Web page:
Kelly's Reviews > Persuasion

Persuasion by Jane Austen
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's review
Jun 12, 2007

really liked it
bookshelves: fiction, brit-lit, regency, owned, 19th-century, its-the-quiet-ones
Recommended for: fans of Romantic style
Read in March, 2006

This is the least Austen like of the Austen novels. Her famed satirical, biting wit in large part takes second place to a growing Romantic sensibility. There is a focus on beautiful imagery, improbable romances and feelings, and heroes that are rather more gothic than realistic. Melancholy emotions rule this novel, even more so than Sense and Sensibility. They're mostly relentless up until the end. Even then, the tone changes in a rather dramatic style that is not at all typical of Austen. My problem with this novel is that she started off mocking, satirizing, and tearing apart overly sentimental novels. And then she ended up writing a novel that while not 'sentimental' per se, seems to get involved with the sensibility she once made fun of. Don't know if I'm saying that correctly.

Don't get me wrong, it's still beautiful. I still loved reading it. Her wry voice peeks through at times, she can't help it. But I can't help but wonder what happened to make her change so completely. I know this was written when the Romantic movement had taken firm hold. It's often taught as a proto-Romantic novel, and that actually does seem to fit. I really like it. The story is suitably melancholy and lovely for what it is trying to do, and I certainly read enough novels like this. This sort of thing is just not generally what I look for when I look to Jane Austen, that's all. Still! Recommended!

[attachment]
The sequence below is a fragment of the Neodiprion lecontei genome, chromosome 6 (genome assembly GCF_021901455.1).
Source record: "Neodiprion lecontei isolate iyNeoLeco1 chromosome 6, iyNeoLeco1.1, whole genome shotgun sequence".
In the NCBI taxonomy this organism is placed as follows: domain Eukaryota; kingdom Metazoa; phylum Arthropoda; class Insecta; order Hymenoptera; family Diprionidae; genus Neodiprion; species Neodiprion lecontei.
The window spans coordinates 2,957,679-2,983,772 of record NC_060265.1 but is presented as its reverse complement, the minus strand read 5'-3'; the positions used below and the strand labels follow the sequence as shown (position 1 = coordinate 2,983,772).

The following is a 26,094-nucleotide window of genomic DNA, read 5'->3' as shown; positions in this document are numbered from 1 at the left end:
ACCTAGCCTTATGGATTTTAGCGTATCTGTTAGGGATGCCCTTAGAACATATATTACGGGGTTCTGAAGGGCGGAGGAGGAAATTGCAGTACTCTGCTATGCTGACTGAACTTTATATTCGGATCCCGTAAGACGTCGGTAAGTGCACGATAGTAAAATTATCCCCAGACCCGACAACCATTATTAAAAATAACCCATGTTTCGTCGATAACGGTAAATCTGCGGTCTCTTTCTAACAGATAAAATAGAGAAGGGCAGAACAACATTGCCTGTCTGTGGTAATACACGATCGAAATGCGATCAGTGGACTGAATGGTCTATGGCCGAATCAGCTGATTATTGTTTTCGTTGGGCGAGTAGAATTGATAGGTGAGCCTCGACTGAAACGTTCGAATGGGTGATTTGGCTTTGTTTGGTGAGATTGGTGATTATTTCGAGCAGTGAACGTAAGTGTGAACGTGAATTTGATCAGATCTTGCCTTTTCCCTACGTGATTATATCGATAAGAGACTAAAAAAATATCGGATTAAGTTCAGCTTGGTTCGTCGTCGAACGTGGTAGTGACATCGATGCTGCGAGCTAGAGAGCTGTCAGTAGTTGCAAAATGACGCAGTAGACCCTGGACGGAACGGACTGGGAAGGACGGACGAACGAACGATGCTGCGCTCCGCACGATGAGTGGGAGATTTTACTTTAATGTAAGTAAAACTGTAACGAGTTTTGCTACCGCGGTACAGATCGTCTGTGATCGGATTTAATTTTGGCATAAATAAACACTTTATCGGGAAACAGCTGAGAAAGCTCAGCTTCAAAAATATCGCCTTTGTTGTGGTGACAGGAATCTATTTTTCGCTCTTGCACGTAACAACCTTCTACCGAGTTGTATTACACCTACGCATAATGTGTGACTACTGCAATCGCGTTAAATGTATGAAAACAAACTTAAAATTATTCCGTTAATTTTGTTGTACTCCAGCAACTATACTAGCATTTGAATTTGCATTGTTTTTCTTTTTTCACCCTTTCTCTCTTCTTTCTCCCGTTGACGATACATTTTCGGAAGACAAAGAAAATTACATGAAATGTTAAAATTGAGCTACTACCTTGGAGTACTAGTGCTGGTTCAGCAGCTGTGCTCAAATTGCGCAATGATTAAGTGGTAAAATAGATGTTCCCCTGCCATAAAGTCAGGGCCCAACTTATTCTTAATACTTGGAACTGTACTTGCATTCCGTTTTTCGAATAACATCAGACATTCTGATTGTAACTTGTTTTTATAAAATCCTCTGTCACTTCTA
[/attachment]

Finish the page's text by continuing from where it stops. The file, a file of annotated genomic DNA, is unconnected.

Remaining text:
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Comments (showing 1-3 of 3) (3 new)

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Tristan I can see what you mean. There is some wit, but it is very unlike any of the novels published during Austen's lifetime. While I liked this better than Mansfield Park or Sense and Sensibility, I thought it a completely different beast from Austen's other work, evaluated almost on an entirely different set of criteria.

Kelly Yes, it's a very different author than the person who wrote Northanger Abbey.The humor is still there, the insight, but with totally different priorities.

message 3: by Ellie (new) - added it

Ellie A lot of it has to do with Austen's changing circumstances. She used to mock clerics in P&P through Mr Collins, while in Mansfield Park her heroine's beau is lauded for being the same thing. In P&P marriage refusals were followed by more marriage offers rather than years spent mourning lost opportunities. Also, the British Empire was going through so many social changes that impacted the landed gentry it was inevitable they should take their toll on the way Austen began presenting her characters. She was very in touch with social changes and her views were often reflected in her writing.

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